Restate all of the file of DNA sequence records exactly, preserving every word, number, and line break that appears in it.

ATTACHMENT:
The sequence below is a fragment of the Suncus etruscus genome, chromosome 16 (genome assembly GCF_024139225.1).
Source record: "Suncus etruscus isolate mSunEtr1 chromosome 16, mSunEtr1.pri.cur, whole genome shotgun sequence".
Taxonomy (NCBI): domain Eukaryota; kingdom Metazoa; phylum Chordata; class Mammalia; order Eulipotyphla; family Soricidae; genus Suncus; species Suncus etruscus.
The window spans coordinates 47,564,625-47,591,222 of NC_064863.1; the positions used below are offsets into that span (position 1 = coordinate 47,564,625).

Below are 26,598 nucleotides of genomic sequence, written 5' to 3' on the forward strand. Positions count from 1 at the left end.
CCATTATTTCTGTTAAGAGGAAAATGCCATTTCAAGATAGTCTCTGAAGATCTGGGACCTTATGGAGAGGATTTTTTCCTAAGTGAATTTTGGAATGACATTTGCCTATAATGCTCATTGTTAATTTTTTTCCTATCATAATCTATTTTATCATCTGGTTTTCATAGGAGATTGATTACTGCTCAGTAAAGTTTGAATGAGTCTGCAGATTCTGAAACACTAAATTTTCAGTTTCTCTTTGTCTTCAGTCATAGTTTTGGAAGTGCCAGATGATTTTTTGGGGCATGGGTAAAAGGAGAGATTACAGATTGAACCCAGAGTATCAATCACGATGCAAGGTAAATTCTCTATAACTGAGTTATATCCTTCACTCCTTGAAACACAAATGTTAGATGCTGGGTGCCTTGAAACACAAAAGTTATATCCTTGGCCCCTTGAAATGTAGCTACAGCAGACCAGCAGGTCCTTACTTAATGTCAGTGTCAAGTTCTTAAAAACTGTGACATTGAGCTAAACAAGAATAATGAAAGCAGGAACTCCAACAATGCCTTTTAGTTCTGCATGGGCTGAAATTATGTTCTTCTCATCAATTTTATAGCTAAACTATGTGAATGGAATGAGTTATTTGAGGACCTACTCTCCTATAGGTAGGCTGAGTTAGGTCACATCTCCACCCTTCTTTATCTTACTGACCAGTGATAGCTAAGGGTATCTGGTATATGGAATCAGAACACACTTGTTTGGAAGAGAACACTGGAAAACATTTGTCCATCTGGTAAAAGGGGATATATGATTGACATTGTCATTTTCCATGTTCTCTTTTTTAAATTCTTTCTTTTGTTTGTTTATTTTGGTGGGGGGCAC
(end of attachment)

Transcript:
The sequence below is a fragment of the Suncus etruscus genome, chromosome 16 (genome assembly GCF_024139225.1).
Source record: "Suncus etruscus isolate mSunEtr1 chromosome 16, mSunEtr1.pri.cur, whole genome shotgun sequence".
Taxonomy (NCBI): domain Eukaryota; kingdom Metazoa; phylum Chordata; class Mammalia; order Eulipotyphla; family Soricidae; genus Suncus; species Suncus etruscus.
The window spans coordinates 47,564,625-47,591,222 of NC_064863.1; the positions used below are offsets into that span (position 1 = coordinate 47,564,625).

Below are 26,598 nucleotides of genomic sequence, written 5' to 3' on the forward strand. Positions count from 1 at the left end.
CCATTATTTCTGTTAAGAGGAAAATGCCATTTCAAGATAGTCTCTGAAGATCTGGGACCTTATGGAGAGGATTTTTTCCTAAGTGAATTTTGGAATGACATTTGCCTATAATGCTCATTGTTAATTTTTTTCCTATCATAATCTATTTTATCATCTGGTTTTCATAGGAGATTGATTACTGCTCAGTAAAGTTTGAATGAGTCTGCAGATTCTGAAACACTAAATTTTCAGTTTCTCTTTGTCTTCAGTCATAGTTTTGGAAGTGCCAGATGATTTTTTGGGGCATGGGTAAAAGGAGAGATTACAGATTGAACCCAGAGTATCAATCACGATGCAAGGTAAATTCTCTATAACTGAGTTATATCCTTCACTCCTTGAAACACAAATGTTAGATGCTGGGTGCCTTGAAACACAAAAGTTATATCCTTGGCCCCTTGAAATGTAGCTACAGCAGACCAGCAGGTCCTTACTTAATGTCAGTGTCAAGTTCTTAAAAACTGTGACATTGAGCTAAACAAGAATAATGAAAGCAGGAACTCCAACAATGCCTTTTAGTTCTGCATGGGCTGAAATTATGTTCTTCTCATCAATTTTATAGCTAAACTATGTGAATGGAATGAGTTATTTGAGGACCTACTCTCCTATAGGTAGGCTGAGTTAGGTCACATCTCCACCCTTCTTTATCTTACTGACCAGTGATAGCTAAGGGTATCTGGTATATGGAATCAGAACACACTTGTTTGGAAGAGAACACTGGAAAACATTTGTCCATCTGGTAAAAGGGGATATATGATTGACATTGTCATTTTCCATGTTCTCTTTTTTAAATTCTTTCTTTTGTTTGTTTATTTTGGTGGGGGGCAC